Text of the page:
Do your Australian licence agreements comply with competition law?

Article  \  18 Feb 2019

The Australian legislature passed a bill on 18 February 2019 that removes the intellectual property (IP) exceptions from Australian competition law. Licences and other IP agreements that cover Australia will now need to comply with Australian competition law. We recommend taking the time to consider whether your Australian agreements comply with Australian competition law, now the IP exceptions no longer apply.

What is the IP exception?

Australia and New Zealand both had exceptions to their competition laws for agreements relating to IP rights. The exceptions meant that parties could include some potentially anti-competitive provisions in agreements relating to the licensing or enforcement of IP rights, without breaching competition laws.

For example, a licence agreement could include a provision that the parties will agree the price at which the licensed products will be sold. That might otherwise constitute price fixing. However, such provisions were protected under the IP exceptions.

A number of reviews of the Australian competition law over many years have recommended the removal of the IP exceptions. The Australian government finally actioned these recommendations in the Treasury Laws Amendment (2018 Measures No. 5) Bill 2018, which is now law.

What kinds of arrangements should be reviewed?

Businesses now have six months from the date of Royal Assent to ensure that they comply with the amended law. The amended law applies to any agreement that remains effective after that date, regardless of when it was entered into.

The key prohibitions under Australian competition law are against:

  • arrangements that have a purpose or effect which may substantially lessen or hinder competition in Australian markets;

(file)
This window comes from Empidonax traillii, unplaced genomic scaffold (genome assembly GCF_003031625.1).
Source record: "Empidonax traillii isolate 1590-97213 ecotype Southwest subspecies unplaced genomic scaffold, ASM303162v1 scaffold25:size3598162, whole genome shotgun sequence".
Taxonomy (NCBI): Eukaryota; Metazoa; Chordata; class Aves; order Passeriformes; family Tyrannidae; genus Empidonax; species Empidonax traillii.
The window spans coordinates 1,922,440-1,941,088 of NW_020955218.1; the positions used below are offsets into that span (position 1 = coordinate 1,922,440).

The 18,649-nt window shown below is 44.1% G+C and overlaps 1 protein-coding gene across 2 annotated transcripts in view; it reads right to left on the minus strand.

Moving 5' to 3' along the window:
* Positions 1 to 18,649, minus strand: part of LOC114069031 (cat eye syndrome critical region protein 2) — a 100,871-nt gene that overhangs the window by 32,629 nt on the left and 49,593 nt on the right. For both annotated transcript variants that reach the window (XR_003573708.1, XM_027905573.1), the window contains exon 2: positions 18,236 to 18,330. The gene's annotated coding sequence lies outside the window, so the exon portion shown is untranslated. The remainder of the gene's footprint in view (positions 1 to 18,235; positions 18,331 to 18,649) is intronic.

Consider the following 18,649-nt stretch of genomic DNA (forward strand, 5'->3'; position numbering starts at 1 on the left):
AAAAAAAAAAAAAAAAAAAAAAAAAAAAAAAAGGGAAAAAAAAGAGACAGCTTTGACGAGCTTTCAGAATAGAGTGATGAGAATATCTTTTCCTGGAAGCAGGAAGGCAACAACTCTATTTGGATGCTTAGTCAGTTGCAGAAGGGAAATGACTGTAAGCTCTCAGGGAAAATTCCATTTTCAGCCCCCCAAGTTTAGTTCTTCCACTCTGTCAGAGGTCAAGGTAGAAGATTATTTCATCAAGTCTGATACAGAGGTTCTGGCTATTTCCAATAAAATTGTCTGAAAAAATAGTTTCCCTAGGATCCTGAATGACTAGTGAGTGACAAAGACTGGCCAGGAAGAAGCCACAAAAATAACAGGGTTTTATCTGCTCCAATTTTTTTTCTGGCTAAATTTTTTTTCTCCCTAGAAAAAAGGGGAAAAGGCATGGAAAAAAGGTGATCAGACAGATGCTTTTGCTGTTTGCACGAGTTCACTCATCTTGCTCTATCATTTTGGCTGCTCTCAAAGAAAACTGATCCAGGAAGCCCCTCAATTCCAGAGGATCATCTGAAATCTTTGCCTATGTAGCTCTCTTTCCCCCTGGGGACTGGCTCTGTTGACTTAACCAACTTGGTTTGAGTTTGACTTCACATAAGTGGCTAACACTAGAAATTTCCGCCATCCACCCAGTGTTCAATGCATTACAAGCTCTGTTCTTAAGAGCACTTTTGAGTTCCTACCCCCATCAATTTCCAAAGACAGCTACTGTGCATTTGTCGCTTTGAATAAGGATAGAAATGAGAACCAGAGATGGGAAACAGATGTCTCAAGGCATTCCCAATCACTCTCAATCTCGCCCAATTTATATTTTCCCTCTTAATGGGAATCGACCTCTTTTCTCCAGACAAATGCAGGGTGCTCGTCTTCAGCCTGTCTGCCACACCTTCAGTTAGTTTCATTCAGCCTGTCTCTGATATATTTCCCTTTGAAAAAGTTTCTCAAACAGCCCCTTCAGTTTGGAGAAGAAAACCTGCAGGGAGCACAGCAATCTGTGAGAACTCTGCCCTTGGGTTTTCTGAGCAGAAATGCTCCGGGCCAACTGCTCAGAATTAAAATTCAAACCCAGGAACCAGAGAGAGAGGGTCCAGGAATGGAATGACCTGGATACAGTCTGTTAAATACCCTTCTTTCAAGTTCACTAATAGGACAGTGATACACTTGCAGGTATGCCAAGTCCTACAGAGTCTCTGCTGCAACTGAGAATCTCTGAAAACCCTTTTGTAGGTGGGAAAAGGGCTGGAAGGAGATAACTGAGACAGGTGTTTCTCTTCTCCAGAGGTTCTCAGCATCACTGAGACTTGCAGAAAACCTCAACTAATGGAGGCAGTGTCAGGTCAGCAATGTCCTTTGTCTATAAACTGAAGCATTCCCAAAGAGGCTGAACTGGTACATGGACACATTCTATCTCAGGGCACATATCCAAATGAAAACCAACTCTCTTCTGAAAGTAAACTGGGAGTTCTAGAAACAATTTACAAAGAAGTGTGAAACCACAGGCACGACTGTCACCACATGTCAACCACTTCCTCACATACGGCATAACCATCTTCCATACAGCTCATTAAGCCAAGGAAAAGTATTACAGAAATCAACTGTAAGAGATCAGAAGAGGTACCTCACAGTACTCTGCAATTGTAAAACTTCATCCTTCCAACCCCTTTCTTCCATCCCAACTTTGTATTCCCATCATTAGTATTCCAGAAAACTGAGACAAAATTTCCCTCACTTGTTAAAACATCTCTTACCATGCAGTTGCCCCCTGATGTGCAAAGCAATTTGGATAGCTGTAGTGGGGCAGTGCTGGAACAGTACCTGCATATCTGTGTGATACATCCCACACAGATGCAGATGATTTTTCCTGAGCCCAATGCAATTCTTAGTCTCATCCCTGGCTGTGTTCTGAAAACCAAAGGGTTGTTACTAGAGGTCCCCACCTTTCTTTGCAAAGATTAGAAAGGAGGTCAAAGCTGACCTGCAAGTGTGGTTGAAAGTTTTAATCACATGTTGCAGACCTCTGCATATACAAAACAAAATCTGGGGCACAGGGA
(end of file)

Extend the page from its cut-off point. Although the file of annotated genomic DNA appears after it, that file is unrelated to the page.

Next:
• exclusive dealing or third line forcing or refusals to supply that have a purpose or effect which may substantially lessen or hinder competition in Australian markets; and

  • cartel arrangements such as market allocation or price-fixing with competitors, or bid-rigging.

We recommend that businesses review all pre-existing IP arrangements in Australia, particularly agreements which contain terms:

  • relating to the allocation of customers or territory between competitors;

  • that fix, or provide for agreement on, the price for any goods or services;

  • that tie together supply arrangements and IP licensing; or

  • that otherwise might restrict competition between parties that would otherwise be competing.

We also recommend that any agreements between competitors, including cross-licensing agreements, patent pooling agreements and settlement or co-existence agreements also be reviewed.

What are the risks of non-compliance?

The penalties for breach of the Australian competition laws are potentially very high. For corporations, the maximum penalty is the greater of:

  • if no gain is made, $10 million;

  • three times the ‘reasonably attributable’ benefit obtained from the conduct; and

  • if the Court cannot determine the size of the benefit, 10% of annual turnover in the preceding 12 months.

For individuals, the maximum penalty is $500,000.

What about New Zealand?

There aren’t any current proposals to remove the IP exceptions in New Zealand. However, New Zealand often follows in Australia’s footsteps when it comes to competition law matters, so it would be wise to consider similar issues when entering into IP arrangements in New Zealand.

It’s worth noting that the New Zealand IP exceptions do not apply to the prohibitions on abuse of a dominant position in the market or to resale price maintenance. The application of the IP exceptions is also not entirely clear in New Zealand, and has not been extensively tested in court here. We therefore generally recommend that clients comply with New Zealand competition laws as if the exceptions did not exist.

These issues are also relevant for any global licensing deals you may do. Most other countries never had, or no longer have, the same IP exceptions to competition laws as Australia and New Zealand.